The key to solving this dilemma for brands: transparency. Telling consumers yes, we’re tracking you, here’s the personal information we’re using, and here’s where we get it.blank vertical space, 16 pixels high

A Harvard Business Review study found that when brands use highly sensitive data to track customers (sexual orientation, political beliefs, certain search topics), it makes people uncomfortable– like they’re being spied on.blank vertical space, 16 pixels high

However, they’re more willing to tolerate the use of general information: things like their name and shopping history.blank vertical space, 16 pixels high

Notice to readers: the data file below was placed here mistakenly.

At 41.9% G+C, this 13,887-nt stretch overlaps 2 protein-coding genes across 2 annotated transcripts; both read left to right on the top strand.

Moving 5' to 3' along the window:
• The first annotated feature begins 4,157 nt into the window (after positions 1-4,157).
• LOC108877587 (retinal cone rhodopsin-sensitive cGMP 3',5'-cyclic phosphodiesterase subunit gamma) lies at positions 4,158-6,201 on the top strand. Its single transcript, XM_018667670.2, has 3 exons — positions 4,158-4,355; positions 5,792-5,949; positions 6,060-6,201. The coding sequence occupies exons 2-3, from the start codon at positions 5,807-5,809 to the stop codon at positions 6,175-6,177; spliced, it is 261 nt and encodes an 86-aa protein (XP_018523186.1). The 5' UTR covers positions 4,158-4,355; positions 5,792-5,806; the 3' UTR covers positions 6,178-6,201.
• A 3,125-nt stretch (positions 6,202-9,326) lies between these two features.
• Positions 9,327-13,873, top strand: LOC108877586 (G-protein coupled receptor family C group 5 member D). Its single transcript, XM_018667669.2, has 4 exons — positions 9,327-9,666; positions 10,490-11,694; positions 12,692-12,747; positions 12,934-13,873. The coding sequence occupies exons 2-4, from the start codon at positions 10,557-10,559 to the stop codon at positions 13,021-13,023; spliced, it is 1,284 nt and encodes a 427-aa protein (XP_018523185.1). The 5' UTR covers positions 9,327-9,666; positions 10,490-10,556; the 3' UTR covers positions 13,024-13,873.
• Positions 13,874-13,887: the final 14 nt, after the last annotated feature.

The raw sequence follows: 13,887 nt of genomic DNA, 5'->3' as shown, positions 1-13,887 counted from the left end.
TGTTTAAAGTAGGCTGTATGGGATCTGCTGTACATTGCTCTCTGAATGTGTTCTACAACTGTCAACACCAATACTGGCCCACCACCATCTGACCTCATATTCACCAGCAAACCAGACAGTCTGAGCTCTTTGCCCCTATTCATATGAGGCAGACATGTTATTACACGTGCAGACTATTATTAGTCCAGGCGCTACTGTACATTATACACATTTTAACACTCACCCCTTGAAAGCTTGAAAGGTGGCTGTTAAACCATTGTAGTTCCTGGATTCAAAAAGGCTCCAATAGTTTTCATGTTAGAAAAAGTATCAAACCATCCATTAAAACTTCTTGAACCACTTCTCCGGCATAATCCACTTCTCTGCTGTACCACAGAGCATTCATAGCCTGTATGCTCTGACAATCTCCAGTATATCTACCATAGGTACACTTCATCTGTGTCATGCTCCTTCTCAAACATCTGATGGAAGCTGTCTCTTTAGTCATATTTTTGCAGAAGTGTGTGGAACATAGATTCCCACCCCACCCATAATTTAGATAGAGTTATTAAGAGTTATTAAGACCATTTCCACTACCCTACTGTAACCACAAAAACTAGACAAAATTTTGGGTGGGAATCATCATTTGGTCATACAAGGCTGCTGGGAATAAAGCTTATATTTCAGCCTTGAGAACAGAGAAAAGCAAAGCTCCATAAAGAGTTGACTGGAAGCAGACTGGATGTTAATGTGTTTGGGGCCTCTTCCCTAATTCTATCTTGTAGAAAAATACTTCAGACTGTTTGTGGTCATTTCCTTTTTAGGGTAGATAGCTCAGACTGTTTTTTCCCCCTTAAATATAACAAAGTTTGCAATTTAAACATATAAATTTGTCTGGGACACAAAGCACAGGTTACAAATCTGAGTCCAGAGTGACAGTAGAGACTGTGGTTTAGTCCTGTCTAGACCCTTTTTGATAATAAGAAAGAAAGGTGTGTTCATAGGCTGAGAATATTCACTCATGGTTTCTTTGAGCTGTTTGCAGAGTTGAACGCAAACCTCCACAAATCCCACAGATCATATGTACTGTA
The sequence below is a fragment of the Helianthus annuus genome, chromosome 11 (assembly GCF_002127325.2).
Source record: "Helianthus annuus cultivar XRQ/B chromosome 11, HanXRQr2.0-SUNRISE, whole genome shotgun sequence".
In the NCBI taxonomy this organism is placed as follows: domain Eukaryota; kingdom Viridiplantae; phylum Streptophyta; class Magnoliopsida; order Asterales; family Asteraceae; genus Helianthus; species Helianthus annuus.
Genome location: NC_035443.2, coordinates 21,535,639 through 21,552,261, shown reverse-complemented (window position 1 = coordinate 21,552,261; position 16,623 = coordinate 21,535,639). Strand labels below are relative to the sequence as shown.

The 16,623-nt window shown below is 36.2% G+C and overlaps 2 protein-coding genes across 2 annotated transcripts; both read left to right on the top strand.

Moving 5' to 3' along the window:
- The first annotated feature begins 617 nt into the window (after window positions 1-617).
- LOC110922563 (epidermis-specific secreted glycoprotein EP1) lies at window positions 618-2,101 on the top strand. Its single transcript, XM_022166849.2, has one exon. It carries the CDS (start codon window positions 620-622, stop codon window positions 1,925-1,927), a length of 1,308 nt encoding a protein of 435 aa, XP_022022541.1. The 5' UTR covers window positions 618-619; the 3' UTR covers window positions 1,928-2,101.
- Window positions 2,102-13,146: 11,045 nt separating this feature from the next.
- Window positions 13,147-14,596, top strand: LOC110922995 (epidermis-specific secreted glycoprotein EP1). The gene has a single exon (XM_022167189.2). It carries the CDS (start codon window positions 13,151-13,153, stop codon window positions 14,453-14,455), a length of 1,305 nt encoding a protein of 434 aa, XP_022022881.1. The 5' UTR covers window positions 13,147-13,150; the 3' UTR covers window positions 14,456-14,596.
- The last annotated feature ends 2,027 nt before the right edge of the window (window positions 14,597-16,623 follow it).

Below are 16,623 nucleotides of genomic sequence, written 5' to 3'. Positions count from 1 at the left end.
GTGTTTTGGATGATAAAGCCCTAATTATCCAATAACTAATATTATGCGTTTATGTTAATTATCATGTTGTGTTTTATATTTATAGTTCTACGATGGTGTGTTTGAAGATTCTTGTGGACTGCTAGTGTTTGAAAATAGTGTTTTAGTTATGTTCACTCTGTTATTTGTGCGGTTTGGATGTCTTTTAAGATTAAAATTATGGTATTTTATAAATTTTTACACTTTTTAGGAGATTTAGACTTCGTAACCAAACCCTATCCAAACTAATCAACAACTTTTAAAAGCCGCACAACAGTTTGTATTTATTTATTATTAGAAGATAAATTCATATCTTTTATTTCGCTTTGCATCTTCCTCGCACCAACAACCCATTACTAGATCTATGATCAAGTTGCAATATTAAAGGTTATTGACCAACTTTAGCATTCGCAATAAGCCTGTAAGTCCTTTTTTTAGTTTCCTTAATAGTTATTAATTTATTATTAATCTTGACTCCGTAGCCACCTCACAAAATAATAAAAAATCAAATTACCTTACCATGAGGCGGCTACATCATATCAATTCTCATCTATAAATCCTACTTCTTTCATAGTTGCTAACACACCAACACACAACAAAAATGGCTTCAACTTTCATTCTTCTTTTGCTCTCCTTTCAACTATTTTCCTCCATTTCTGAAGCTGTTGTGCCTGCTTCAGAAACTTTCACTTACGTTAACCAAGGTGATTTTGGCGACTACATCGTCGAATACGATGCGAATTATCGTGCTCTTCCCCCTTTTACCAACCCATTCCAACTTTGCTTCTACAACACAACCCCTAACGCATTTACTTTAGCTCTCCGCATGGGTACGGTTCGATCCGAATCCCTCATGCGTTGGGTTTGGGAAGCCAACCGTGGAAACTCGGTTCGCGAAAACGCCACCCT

The HBR study offered 5 suggestions for digital marketers who want to succeed with targeted ads:blank vertical space, 24 pixels high

1. Stay away from sensitive information (race, sexual orientation, medical conditions)

2. Commit to transparency (at least be willing to provide information about data-use practices upon request)

3. Exercise restraint (you lose customers when ads feel intrusive or inappropriate)

4. Explain why you collect data (“it will help us generate more appropriate and useful ads”)

5. Use traditional data collection, too (give people a chance to directly state their preferences)

blank vertical space, 24 pixels highBottom line: to maintain trust, brands have to respect the customer and the customer’s privacy.blank vertical space, 16 pixels high

Harvard Business Review puts it this way:blank vertical space, 24 pixels high